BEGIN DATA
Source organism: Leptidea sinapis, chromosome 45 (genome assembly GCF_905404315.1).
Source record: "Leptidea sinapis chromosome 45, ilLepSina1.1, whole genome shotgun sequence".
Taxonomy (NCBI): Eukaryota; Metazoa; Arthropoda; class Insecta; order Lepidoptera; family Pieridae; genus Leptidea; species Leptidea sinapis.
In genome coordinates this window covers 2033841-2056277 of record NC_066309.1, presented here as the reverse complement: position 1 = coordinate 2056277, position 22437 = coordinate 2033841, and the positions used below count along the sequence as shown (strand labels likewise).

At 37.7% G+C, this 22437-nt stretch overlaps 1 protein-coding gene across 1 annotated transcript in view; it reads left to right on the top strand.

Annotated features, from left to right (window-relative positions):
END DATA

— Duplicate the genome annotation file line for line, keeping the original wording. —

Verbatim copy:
Source organism: Leptidea sinapis, chromosome 45 (genome assembly GCF_905404315.1).
Source record: "Leptidea sinapis chromosome 45, ilLepSina1.1, whole genome shotgun sequence".
Taxonomy (NCBI): Eukaryota; Metazoa; Arthropoda; class Insecta; order Lepidoptera; family Pieridae; genus Leptidea; species Leptidea sinapis.
In genome coordinates this window covers 2033841-2056277 of record NC_066309.1, presented here as the reverse complement: position 1 = coordinate 2056277, position 22437 = coordinate 2033841, and the positions used below count along the sequence as shown (strand labels likewise).

At 37.7% G+C, this 22437-nt stretch overlaps 1 protein-coding gene across 1 annotated transcript in view; it reads left to right on the top strand.

Annotated features, from left to right (window-relative positions):